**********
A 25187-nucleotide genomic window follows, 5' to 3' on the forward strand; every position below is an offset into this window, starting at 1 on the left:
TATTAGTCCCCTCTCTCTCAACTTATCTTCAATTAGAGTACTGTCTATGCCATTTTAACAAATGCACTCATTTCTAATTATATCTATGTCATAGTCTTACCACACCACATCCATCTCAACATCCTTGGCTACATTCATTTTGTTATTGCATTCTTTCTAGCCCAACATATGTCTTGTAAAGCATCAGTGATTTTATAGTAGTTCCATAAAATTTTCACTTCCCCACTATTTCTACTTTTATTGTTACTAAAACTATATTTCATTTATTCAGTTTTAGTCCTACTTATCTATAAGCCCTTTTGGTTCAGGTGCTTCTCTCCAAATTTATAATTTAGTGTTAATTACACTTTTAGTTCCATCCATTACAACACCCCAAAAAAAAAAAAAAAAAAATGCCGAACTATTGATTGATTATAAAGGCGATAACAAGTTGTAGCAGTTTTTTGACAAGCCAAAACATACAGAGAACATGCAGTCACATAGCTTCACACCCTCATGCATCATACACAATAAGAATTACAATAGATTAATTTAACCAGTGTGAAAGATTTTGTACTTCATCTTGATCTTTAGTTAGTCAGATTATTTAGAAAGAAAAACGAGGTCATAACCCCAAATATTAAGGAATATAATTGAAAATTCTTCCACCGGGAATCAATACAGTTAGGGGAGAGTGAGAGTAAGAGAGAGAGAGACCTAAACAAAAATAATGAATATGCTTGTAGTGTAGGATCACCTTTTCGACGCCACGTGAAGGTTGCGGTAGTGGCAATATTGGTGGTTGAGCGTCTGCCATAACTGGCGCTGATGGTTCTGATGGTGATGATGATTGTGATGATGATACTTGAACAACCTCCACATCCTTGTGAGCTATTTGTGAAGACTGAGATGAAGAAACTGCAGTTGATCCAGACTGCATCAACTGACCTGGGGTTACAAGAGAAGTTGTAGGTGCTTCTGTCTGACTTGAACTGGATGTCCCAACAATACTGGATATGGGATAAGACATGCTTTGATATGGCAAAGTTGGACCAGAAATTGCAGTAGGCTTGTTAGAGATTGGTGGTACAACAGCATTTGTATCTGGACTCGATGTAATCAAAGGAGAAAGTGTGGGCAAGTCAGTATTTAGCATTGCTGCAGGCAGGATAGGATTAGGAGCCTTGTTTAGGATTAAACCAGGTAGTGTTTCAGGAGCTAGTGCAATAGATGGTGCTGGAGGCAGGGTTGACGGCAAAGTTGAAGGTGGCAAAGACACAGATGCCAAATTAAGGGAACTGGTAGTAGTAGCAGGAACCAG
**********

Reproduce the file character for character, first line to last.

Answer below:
A 25187-nucleotide genomic window follows, 5' to 3' on the forward strand; every position below is an offset into this window, starting at 1 on the left:
TATTAGTCCCCTCTCTCTCAACTTATCTTCAATTAGAGTACTGTCTATGCCATTTTAACAAATGCACTCATTTCTAATTATATCTATGTCATAGTCTTACCACACCACATCCATCTCAACATCCTTGGCTACATTCATTTTGTTATTGCATTCTTTCTAGCCCAACATATGTCTTGTAAAGCATCAGTGATTTTATAGTAGTTCCATAAAATTTTCACTTCCCCACTATTTCTACTTTTATTGTTACTAAAACTATATTTCATTTATTCAGTTTTAGTCCTACTTATCTATAAGCCCTTTTGGTTCAGGTGCTTCTCTCCAAATTTATAATTTAGTGTTAATTACACTTTTAGTTCCATCCATTACAACACCCCAAAAAAAAAAAAAAAAAAATGCCGAACTATTGATTGATTATAAAGGCGATAACAAGTTGTAGCAGTTTTTTGACAAGCCAAAACATACAGAGAACATGCAGTCACATAGCTTCACACCCTCATGCATCATACACAATAAGAATTACAATAGATTAATTTAACCAGTGTGAAAGATTTTGTACTTCATCTTGATCTTTAGTTAGTCAGATTATTTAGAAAGAAAAACGAGGTCATAACCCCAAATATTAAGGAATATAATTGAAAATTCTTCCACCGGGAATCAATACAGTTAGGGGAGAGTGAGAGTAAGAGAGAGAGAGACCTAAACAAAAATAATGAATATGCTTGTAGTGTAGGATCACCTTTTCGACGCCACGTGAAGGTTGCGGTAGTGGCAATATTGGTGGTTGAGCGTCTGCCATAACTGGCGCTGATGGTTCTGATGGTGATGATGATTGTGATGATGATACTTGAACAACCTCCACATCCTTGTGAGCTATTTGTGAAGACTGAGATGAAGAAACTGCAGTTGATCCAGACTGCATCAACTGACCTGGGGTTACAAGAGAAGTTGTAGGTGCTTCTGTCTGACTTGAACTGGATGTCCCAACAATACTGGATATGGGATAAGACATGCTTTGATATGGCAAAGTTGGACCAGAAATTGCAGTAGGCTTGTTAGAGATTGGTGGTACAACAGCATTTGTATCTGGACTCGATGTAATCAAAGGAGAAAGTGTGGGCAAGTCAGTATTTAGCATTGCTGCAGGCAGGATAGGATTAGGAGCCTTGTTTAGGATTAAACCAGGTAGTGTTTCAGGAGCTAGTGCAATAGATGGTGCTGGAGGCAGGGTTGACGGCAAAGTTGAAGGTGGCAAAGACACAGATGCCAAATTAAGGGAACTGGTAGTAGTAGCAGGAACCAG